If you aren’t going to upgrade or if you are a Mac user – have no fear. You can use Rewind, which is free right now and will remember what you’ve done on your PC. And there are bound to be other tools like this. I’ll leave a link in the show notes.

Sources include: Axios, ArsTechnica, The Register

Link to Rewind (the tool Jim uses)

Google has launched a direct attack on Microsoft’s enterprise security credentials in the wake of several major email breaches suffered by the tech giant. In a new paper, Google lambasts Microsoft’s “inadequate security culture” highlighted in a U.S. government report on the 2023 Exchange Online intrusion.

The report found Microsoft failed to prioritize security, correct inaccurate public statements, and determine how Chinese hackers obtained a keys that allowed full access to government email accounts worldwide. Google contrasts this with its own transparency after a 2009 attack.

Just months after the Exchange breach, Russian hackers also compromised Microsoft’s corporate email accounts, an incident Microsoft said was still ongoing 5 months later with no resolution timeline.

Google argues these lapses show Microsoft cannot ensure such breaches won’t reoccur if underlying issues remain unaddressed. It positions its own Google Workspace suite as a “secure alternative”, touting better security architecture and practices.

To drive Workspace adoption, Google has launched a “Secure Alternative Program” offering discounts on Workspace Enterprise Plus and Mandiant incident response for organizations switching from Microsoft.

The program appears aimed at undermining Microsoft’s own “Secure Future Initiative” to overhaul security after the 2023 breaches. Google’s offensive highlights how catastrophic security failures have dented trust in Microsoft’s enterprise email solutions among lucrative corporate and government clients.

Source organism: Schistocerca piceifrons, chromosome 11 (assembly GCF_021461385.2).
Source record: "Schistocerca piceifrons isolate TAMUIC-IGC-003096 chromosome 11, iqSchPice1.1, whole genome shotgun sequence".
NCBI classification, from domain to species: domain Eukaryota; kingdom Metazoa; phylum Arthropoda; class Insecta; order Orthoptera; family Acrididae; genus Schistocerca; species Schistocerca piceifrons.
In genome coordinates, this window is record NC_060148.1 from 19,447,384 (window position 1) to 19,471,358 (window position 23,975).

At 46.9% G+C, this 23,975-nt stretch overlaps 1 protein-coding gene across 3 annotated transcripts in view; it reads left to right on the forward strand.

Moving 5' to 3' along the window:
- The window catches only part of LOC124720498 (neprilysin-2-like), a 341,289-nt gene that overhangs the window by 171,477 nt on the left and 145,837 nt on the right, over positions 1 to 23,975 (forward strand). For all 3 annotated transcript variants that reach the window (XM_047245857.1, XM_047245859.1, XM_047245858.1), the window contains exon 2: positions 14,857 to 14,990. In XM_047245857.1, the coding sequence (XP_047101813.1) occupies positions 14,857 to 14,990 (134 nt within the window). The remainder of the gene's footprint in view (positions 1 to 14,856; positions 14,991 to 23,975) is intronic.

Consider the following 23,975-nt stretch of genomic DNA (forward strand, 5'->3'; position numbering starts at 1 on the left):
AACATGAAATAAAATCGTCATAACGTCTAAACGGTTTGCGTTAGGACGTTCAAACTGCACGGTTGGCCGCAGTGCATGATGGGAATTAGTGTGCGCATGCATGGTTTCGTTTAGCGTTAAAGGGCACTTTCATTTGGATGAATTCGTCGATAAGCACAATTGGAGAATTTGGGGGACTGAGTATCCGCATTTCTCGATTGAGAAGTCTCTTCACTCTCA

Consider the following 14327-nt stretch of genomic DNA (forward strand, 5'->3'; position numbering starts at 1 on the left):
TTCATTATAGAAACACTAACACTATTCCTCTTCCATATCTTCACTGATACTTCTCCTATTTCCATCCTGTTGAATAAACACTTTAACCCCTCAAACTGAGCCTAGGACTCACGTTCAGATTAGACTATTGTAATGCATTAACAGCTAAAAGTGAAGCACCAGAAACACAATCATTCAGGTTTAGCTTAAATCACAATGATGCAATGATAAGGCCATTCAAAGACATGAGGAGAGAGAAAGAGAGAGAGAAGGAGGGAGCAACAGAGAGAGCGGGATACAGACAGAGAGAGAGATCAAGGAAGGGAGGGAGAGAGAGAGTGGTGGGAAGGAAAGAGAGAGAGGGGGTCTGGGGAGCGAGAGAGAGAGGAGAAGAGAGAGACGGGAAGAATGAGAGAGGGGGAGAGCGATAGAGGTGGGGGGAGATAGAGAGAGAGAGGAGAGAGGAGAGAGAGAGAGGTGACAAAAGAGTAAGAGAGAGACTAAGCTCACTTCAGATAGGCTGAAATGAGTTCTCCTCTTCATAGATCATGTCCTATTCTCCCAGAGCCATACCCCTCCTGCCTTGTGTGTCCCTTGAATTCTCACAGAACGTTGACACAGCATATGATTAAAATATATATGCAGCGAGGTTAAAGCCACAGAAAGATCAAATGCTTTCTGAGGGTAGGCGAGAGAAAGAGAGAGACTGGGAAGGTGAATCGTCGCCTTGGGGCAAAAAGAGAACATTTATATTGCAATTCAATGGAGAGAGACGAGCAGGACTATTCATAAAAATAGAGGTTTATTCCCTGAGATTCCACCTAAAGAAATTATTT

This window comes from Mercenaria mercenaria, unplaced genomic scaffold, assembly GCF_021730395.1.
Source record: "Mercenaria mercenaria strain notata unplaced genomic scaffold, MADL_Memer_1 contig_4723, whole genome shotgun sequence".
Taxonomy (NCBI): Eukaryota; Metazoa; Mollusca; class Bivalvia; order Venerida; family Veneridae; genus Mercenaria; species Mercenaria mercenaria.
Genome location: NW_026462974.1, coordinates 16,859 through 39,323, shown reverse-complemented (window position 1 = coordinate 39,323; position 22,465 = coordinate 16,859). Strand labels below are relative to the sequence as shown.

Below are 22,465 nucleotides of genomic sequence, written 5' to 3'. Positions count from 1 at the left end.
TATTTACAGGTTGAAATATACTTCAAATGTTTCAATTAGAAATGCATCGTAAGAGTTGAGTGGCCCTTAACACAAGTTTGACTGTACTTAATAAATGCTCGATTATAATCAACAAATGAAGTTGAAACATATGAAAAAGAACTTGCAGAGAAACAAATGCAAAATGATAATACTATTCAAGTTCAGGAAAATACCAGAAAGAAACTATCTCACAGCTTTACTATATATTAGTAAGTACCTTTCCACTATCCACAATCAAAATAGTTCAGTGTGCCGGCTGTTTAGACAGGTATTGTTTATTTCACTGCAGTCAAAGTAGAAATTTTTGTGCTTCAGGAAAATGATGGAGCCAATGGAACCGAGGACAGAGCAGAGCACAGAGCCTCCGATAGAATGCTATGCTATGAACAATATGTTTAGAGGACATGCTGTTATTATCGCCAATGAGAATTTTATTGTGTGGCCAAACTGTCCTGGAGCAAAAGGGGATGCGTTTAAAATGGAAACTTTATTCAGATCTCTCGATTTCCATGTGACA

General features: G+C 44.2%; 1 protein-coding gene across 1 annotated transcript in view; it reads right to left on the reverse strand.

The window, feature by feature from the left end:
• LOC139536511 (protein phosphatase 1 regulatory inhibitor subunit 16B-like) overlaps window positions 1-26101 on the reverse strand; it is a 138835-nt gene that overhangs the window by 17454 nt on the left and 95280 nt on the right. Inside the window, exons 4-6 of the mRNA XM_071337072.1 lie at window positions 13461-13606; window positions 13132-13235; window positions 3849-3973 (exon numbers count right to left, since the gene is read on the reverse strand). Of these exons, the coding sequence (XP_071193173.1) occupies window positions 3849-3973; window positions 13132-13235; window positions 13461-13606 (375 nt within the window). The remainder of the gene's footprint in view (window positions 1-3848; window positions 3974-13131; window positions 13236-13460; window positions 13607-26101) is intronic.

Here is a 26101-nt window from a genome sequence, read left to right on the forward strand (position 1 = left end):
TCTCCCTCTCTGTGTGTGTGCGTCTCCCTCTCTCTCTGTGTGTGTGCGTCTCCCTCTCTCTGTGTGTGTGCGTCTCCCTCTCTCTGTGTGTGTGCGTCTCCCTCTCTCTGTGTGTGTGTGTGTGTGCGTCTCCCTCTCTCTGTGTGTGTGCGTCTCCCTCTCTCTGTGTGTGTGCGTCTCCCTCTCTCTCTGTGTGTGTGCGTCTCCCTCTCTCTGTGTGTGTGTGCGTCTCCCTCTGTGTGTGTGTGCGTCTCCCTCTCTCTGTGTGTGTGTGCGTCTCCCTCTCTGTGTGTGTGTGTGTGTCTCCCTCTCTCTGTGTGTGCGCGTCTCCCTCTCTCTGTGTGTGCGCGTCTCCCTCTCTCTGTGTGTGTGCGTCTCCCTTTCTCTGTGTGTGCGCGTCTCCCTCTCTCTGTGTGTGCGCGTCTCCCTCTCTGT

Google is not alone in this, by the way, other vendors are smelling the blood in the water and will be pushing hard to take market share from Microsoft.

Sources include: ITPro

Actress Scarlett Johansson has accused OpenAI of deploying an artificial intelligence voice that sounds “eerily similar” to her own, despite previously declining to lend her voice to the company. The controversy centers around OpenAI’s new “Sky” chatbot voice, which was released last week.

In a statement, Johansson said she was “shocked” and “angered” when she heard the Sky voice, as it closely resembled her performance as the AI assistant Samantha in the 2013 film Her.

Johansson claims OpenAI CEO Sam Altman had approached her last September about voicing their chatbot, saying her voice could help build trust between tech firms and creatives. But she turned down the offer for personal reasons.

Just days before Sky’s launch, Altman allegedly urged Johansson to reconsider – then released the new voice anyway. Johansson says she has hired lawyers and sent legal letters demanding transparency on how the Sky voice was created.

OpenAI has denied intentionally imitating Johansson, stating “Sky’s voice is not an imitation…but belongs to a different professional actress.” However, amid the backlash, the company said it would “pause” using the Sky voice.

The dispute highlights growing concerns around AI systems’ use of copyrighted data and creative works without proper consent or compensation. It also follows recent strikes by actors over safeguards regarding AI replication of their voices and likenesses.

Sources include: The Wrap

That’s our show for today.

We love your comments. Reach me at editorial@technewsday.ca. Show notes are at technewsday.ca or .com – take your pick.

I’m your host, Jim Love, have a Wonderful Wednesday.